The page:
Medicaid advocates await lawmaker action

“We are hearing that there is continuing to be bipartisan activity behind the scenes. We look forward to that coming out in the open sooner rather than later,” said Jon Allison of the Ohio Alliance for Health Transformation, a coalition of more than 140 business, labor, health and community groups.

Allison said the alliance is researching how a ballot issue should be worded, whether to use paid employees or volunteers to collect petition signatures and how to raise the $15 million to $25 million that a statewide campaign would likely cost.

A citizen-initiated statute requires 115,000 valid voter signatures before a proposed law can be presented to the General Assembly, which then has four months to decide whether to adopt or reject it. Allison, a Republican lobbyist and former chief of staff to Gov. Bob Taft, said the timetable and work load dictate that the alliance would need to start collecting signatures just after Labor Day.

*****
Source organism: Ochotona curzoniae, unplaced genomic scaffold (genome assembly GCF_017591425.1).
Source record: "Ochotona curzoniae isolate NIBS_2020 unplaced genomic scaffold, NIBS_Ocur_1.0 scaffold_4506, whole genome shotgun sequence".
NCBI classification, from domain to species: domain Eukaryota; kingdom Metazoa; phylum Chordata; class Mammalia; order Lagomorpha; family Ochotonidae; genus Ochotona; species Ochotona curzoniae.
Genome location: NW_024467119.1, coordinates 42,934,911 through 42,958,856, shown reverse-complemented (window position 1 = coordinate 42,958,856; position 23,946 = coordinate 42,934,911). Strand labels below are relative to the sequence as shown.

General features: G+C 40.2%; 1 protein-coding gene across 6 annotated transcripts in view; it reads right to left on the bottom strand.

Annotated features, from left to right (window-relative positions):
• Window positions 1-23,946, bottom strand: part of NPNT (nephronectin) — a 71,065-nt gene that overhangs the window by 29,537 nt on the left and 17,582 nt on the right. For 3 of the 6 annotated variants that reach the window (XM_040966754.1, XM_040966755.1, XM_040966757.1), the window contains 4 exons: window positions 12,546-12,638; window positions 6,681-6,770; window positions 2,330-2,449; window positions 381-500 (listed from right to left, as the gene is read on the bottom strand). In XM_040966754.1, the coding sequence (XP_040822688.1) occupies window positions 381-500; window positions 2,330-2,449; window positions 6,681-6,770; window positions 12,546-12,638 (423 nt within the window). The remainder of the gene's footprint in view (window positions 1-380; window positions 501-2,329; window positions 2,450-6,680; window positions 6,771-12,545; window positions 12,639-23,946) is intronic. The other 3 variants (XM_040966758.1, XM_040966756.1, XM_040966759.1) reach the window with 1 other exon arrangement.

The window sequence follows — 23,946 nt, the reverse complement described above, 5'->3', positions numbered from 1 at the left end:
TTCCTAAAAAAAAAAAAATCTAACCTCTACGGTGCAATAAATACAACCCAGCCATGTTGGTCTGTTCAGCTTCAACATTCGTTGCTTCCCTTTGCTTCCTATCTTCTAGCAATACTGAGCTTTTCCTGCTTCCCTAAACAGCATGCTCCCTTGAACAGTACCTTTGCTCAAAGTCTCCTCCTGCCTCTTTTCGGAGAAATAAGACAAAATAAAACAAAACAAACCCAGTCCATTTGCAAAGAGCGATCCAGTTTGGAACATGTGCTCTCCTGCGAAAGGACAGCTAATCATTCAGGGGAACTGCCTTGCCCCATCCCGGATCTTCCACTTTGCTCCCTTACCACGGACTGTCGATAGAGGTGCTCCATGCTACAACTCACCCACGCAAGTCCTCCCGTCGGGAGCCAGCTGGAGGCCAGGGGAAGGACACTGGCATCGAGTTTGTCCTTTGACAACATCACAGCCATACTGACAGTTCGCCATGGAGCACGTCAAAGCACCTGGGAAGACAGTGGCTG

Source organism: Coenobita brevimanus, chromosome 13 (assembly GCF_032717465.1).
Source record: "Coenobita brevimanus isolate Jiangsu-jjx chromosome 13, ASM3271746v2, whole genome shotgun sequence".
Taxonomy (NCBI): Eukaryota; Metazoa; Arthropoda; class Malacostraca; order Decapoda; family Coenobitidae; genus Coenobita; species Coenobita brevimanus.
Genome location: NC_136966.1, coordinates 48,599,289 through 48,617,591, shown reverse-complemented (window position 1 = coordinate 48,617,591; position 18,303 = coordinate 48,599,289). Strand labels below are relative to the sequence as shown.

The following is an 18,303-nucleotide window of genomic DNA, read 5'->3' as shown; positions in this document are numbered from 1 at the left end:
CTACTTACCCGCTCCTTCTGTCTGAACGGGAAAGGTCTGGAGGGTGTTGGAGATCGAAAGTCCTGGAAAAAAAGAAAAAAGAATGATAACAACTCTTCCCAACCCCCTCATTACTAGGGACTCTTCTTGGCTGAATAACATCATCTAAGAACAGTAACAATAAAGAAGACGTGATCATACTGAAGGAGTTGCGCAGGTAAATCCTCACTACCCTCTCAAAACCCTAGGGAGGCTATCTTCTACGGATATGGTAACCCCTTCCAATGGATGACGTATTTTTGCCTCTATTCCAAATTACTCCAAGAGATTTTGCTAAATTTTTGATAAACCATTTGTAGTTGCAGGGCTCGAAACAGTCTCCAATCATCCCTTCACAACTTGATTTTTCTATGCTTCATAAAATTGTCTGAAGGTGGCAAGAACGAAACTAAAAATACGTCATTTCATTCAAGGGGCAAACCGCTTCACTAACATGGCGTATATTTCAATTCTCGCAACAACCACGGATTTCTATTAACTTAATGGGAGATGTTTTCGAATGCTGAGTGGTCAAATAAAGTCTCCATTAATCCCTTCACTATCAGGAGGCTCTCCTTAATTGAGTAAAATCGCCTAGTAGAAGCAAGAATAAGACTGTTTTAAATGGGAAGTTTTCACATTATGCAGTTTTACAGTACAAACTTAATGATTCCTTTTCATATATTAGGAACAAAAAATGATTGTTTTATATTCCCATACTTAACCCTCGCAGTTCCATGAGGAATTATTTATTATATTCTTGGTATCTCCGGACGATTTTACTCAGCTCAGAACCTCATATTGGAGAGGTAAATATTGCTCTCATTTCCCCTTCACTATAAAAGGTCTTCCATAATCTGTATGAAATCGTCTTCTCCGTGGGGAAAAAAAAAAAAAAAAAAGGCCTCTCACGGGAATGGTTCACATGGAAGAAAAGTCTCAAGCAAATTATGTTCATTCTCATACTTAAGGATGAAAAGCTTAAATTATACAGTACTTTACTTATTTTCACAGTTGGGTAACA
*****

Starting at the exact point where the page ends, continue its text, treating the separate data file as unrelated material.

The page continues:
At stake is billions of federal dollars and health care coverage for 275,000 low-income Ohioans. The trade off, though, is expanding an already enormous government program — something fiscal conservatives warn will saddle future generations with even more debt.

Gov. John Kasich included a Medicaid expansion plan in his 2014-2015 state budget proposal but House conservatives removed it.

Medicaid is a state and federally funded health care plan that covers 2.3 million low-income and disabled Ohioans, costs $19.8 billion a year, is the largest payer of nursing home care in the state and pays for 45 percent of the births in Ohio.

Expanding Medicaid eligibility up to 138 percent of the federal poverty line is a key element of the federal health care law. The federal government will pay 100 percent of states’ costs of newly eligible enrollees for three years, and then eventually dial it back to 90 percent. An expanded Medicaid program would bring in $13 billion in federal money over seven years to Ohio.

Medicaid bills are pending in both the House and Senate but lawmakers are currently on summer break.

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